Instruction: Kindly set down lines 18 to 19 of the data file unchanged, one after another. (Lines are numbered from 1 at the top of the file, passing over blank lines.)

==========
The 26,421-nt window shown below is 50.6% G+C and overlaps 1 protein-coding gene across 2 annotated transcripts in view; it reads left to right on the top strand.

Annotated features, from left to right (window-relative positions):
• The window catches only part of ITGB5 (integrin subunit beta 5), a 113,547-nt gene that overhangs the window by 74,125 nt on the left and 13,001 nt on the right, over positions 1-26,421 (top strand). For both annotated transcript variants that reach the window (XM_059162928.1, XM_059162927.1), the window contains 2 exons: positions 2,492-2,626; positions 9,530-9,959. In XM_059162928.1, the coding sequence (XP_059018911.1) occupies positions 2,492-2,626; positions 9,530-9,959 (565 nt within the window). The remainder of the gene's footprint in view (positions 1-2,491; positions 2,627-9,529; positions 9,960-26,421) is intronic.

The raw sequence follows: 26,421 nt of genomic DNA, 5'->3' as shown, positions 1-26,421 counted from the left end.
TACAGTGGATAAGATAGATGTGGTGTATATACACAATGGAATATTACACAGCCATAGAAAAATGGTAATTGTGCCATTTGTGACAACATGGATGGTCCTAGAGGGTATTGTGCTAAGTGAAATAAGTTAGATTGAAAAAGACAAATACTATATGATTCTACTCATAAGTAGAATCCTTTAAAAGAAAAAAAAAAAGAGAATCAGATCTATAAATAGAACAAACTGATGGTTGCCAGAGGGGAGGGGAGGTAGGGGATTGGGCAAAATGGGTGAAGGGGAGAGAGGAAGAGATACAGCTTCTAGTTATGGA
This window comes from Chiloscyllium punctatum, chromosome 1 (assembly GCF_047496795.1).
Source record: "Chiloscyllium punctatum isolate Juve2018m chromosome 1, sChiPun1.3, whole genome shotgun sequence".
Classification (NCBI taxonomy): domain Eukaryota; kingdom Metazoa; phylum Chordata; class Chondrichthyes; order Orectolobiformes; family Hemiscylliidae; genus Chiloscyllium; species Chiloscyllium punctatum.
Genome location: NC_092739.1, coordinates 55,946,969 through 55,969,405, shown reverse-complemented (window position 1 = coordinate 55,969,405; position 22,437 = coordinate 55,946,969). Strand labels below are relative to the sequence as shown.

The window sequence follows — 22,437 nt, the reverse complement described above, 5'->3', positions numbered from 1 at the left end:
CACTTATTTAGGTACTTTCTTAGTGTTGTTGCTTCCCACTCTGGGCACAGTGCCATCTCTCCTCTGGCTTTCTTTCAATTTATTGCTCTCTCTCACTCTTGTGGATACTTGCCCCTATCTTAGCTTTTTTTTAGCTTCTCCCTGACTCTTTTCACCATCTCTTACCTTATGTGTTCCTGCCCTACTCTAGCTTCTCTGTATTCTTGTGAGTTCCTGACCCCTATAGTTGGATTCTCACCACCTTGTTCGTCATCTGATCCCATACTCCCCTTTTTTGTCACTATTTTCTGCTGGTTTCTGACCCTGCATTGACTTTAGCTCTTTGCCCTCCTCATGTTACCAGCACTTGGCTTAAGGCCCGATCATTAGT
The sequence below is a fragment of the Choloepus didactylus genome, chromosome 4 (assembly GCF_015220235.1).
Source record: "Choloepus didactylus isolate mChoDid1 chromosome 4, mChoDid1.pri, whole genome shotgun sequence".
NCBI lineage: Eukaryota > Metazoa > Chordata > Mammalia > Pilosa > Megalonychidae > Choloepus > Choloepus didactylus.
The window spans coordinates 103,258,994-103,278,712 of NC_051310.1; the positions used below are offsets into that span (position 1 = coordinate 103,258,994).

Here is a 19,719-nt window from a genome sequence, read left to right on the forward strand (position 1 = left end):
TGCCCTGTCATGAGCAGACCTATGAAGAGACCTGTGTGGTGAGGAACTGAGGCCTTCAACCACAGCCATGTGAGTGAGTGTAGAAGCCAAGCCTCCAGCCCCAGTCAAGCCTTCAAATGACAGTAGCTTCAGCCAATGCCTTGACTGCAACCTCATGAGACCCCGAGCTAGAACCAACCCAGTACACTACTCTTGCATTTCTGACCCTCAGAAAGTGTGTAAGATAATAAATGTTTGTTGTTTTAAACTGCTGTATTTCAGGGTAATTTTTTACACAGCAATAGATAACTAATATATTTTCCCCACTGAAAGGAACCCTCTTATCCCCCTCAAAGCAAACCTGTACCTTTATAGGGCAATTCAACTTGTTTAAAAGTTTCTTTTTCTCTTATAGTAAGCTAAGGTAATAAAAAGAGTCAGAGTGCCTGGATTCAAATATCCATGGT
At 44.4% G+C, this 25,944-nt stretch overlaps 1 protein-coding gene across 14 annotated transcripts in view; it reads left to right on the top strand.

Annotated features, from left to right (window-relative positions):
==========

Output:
At 44.4% G+C, this 25,944-nt stretch overlaps 1 protein-coding gene across 14 annotated transcripts in view; it reads left to right on the top strand.

Annotated features, from left to right (window-relative positions):